Posted on | August 24, 2012 | 4 Comments
For as long as I can remember, I’ve been a tentative sort of person.
I keep three cars lengths between me and the car in front of me on the highway, I never ride in a car without my seat belt, and I always slow down for school zones. I don’t participate in highly charged debates, I excuse myself from situations which could result in anyone’s anger, and I find myself saying “Can’t we all just get along” like it’s the prize at the bottom of my cereal box. I floss. I brush. I don’t sit on strange toilet seats. I am a follow the rules, don’t stray from the lines, please make sure no one’s feathers are at all ruffled kind of girl.
And it stems, primarily, from the cluster of fears that sit firmly on my shoulder: the fear that my opinion isn’t strong enough, the fear of repercussions, the fear of being talked about behind my back. I fear the unexpected, the unknown, the un-allowed.
I am, by nature or nurture, a fearful person.
And since I became a mother, my fears have multiplied and reproduced. They have morphed into a many-headed monster that perches on my shoulder, whispering to me of all the things that could go wrong at any given time.
When J was first born, I was scared all the time. I was terrified he wouldn’t wake up when he closed his eyes. I was chased and haunted and taunted by thoughts of him falling from my arms onto the concrete or getting his tiny head stuck in the crib rails. I learned to tuck in, slow down, and scale back, reminding myself that I could only do the best I could do, whispering to myself that what will happen will happen. I learned to feed the beast on my shoulder in the dark, silent hours when I paced the floors in the absence of sleep, never allowing it to raise it’s head in sunlight.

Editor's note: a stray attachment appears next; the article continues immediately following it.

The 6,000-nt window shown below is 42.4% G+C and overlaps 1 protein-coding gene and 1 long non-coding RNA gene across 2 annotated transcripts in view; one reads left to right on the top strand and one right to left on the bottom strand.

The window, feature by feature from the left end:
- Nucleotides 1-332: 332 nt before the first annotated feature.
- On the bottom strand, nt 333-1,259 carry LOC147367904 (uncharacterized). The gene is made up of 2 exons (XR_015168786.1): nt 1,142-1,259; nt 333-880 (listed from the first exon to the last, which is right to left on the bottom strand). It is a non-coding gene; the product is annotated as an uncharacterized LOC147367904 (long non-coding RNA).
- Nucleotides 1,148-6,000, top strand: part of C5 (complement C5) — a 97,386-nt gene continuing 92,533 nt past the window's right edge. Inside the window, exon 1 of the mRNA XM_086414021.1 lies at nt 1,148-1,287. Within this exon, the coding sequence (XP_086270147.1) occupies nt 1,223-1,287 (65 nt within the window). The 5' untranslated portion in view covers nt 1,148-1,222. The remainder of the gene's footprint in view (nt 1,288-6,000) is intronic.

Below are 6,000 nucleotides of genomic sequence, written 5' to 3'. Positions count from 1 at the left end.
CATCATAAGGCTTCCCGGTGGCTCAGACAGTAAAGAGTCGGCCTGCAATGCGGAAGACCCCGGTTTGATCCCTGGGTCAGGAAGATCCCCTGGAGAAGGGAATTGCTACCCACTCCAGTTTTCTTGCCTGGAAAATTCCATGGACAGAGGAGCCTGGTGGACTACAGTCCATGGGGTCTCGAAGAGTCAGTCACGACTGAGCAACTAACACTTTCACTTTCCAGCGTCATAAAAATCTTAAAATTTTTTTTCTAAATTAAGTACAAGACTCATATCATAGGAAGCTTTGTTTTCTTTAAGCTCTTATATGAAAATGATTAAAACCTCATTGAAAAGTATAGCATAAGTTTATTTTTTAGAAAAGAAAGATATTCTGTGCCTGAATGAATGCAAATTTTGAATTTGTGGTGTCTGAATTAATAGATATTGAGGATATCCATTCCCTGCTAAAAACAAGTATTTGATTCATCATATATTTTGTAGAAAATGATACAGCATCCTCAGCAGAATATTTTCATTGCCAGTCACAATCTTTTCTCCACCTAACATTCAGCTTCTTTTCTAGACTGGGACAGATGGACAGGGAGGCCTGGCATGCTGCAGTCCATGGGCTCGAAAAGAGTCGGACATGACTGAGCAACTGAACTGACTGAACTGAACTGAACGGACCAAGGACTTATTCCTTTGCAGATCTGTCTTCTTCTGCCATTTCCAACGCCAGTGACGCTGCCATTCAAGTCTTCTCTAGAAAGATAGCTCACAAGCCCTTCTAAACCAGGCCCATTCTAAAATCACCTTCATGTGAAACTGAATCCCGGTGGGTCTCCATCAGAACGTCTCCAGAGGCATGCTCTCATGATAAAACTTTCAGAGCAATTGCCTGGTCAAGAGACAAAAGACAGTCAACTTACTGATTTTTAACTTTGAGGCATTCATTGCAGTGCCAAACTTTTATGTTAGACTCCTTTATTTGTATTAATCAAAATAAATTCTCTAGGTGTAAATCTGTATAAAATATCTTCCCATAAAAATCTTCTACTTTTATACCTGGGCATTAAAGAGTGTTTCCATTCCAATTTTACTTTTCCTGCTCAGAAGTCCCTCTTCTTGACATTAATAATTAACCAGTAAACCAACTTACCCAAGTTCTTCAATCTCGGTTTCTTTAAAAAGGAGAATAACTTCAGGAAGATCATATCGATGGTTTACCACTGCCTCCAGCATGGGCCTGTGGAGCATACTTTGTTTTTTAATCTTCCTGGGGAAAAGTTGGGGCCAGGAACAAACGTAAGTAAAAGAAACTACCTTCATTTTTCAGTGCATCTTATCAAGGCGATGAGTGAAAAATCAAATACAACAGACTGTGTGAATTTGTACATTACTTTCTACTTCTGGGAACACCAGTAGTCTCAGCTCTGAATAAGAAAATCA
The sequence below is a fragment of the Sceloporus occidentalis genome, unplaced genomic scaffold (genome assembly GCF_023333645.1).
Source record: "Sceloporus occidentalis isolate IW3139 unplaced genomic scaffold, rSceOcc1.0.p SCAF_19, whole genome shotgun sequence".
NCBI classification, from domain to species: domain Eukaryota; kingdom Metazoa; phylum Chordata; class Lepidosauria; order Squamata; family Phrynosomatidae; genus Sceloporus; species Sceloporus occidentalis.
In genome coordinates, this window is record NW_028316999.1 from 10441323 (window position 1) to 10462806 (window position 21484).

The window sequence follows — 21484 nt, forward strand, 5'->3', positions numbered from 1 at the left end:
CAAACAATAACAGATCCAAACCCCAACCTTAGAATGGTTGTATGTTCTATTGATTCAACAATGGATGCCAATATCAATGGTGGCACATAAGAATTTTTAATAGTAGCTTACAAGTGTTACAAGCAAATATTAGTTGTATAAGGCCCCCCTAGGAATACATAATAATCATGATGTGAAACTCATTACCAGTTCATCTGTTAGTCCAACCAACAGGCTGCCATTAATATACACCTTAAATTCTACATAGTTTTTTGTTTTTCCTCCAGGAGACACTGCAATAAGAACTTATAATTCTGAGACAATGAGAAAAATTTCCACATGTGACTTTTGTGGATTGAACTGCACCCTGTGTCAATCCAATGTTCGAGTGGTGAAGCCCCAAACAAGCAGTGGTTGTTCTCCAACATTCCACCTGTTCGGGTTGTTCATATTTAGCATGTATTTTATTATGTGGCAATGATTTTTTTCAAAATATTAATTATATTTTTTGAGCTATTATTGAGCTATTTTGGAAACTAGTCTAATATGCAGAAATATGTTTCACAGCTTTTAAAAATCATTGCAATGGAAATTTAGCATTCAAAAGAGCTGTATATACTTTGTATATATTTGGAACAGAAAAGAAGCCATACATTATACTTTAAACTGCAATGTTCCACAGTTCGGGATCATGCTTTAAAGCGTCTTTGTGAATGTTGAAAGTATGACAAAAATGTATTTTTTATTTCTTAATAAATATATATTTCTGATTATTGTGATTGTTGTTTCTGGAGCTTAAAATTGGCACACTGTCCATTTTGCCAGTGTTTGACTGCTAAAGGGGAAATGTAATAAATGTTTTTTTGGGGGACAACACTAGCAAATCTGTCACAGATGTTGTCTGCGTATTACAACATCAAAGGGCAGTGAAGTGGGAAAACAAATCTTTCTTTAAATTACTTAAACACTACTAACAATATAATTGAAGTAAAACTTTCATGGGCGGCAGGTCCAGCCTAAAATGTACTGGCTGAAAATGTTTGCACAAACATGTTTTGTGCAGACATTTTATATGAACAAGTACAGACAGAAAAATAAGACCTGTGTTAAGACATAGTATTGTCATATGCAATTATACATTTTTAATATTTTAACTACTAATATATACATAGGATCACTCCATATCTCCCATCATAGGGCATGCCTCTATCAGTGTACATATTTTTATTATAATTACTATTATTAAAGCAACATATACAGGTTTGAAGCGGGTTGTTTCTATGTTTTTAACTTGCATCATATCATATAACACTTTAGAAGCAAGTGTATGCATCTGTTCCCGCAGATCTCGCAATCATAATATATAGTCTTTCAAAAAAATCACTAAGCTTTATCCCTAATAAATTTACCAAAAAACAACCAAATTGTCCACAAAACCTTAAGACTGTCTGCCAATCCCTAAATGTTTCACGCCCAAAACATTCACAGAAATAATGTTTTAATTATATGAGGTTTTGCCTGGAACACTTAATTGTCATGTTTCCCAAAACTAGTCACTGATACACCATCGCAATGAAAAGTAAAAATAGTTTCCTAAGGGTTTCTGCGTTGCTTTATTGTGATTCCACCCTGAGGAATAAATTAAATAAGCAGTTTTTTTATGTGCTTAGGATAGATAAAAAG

As J grew, as he grows, my fears grow with him, no longer confined to the dreamless hours in the middle of the night, but stepping out into daylight for all the world to see. I send him to daycare and grill the teachers the day after he comes home and says some strange man had a snake in his pants (Turns out it was a Nature Center visitor and yes, he had an ACTUAL snake in his pocket). I tell him that when he says “Stop” whatever someone is doing to him should be stopped immediately because only he has control over his body. I remind, I reprimand, I redefine his parameters.
I spread my worry over him like a woven blanket and as I weave I fear, too, that I am sculpting and molding him into a fearful child. The monster on my shoulder tells me it is good and right to give him the tools he needs to be strong. The monster on my shoulder reminds me that evil happens everyday, that horrors take place down the street, that children are wounded with each tick of the clock.
But the mother in me, oh how she suffers. Because how do you salvage the heart of a child, the sweet care-free nature of his mind, and the trusting spirit of his soul while building a fence around his body?
I am a fearful person.
And I am so scared I am doing it all wrong.